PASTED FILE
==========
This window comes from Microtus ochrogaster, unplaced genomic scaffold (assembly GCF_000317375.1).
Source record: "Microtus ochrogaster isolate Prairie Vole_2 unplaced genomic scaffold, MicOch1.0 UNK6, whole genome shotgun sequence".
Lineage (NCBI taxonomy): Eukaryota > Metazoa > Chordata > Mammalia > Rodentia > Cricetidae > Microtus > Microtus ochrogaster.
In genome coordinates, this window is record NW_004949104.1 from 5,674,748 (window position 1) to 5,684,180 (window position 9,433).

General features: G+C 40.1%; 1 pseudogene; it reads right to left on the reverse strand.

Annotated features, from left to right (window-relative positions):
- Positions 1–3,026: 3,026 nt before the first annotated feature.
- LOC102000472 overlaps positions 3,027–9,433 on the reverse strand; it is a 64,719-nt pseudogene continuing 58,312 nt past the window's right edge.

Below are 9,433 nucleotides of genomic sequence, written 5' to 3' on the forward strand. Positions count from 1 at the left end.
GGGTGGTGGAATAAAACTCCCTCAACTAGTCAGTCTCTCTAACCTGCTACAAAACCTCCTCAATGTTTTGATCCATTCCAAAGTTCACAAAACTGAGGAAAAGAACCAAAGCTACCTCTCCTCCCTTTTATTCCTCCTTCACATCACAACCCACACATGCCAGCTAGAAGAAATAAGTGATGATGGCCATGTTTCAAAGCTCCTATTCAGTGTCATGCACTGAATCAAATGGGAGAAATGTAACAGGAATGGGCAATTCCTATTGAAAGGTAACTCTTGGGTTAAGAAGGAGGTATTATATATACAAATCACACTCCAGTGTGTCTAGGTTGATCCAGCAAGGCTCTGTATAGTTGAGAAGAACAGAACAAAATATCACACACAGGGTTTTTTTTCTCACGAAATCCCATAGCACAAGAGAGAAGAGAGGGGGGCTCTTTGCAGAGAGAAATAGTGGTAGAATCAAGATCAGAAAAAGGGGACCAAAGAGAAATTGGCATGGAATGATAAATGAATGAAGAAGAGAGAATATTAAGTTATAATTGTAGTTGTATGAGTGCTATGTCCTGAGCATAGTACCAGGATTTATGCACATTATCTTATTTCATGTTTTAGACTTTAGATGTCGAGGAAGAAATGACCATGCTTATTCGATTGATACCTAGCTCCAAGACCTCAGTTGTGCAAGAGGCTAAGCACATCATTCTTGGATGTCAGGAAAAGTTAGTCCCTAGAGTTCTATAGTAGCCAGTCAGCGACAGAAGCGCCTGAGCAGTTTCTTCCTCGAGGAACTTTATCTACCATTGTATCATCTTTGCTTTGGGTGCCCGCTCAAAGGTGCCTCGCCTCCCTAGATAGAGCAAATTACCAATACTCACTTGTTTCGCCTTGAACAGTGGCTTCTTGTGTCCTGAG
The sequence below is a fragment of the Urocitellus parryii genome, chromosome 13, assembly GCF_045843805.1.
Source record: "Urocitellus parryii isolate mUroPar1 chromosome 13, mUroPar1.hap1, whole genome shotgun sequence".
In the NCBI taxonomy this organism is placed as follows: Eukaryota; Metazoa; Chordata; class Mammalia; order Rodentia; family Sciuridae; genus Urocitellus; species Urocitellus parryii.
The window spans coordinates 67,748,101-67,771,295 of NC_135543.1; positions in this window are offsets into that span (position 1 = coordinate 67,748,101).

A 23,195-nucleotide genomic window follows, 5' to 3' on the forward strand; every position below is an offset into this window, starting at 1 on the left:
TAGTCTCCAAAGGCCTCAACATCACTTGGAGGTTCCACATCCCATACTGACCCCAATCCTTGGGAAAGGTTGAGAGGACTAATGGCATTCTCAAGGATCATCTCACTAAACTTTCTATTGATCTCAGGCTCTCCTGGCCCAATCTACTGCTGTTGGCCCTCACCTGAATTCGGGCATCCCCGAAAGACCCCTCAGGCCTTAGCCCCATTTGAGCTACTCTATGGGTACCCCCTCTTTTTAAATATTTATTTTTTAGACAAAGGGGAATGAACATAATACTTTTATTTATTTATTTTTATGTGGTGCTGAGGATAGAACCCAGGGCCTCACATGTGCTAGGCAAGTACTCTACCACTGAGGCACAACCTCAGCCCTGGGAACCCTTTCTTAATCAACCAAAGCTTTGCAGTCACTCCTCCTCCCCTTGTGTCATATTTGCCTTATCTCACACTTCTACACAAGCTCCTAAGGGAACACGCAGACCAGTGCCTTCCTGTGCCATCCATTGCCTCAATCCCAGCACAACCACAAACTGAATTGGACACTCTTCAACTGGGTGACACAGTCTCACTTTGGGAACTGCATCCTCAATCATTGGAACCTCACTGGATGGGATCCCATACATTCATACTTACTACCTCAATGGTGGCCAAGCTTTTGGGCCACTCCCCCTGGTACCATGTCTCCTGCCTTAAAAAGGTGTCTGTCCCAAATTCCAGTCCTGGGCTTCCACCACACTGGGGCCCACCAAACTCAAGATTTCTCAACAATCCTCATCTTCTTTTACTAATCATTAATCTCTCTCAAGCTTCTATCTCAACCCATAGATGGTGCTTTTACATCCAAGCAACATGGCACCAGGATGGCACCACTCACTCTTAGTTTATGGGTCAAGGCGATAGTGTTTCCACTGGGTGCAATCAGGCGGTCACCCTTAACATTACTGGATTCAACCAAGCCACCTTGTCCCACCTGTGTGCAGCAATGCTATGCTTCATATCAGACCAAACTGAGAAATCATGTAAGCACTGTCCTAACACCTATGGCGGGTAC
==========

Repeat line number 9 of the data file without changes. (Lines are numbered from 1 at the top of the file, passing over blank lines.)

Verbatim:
Below are 9,433 nucleotides of genomic sequence, written 5' to 3' on the forward strand. Positions count from 1 at the left end.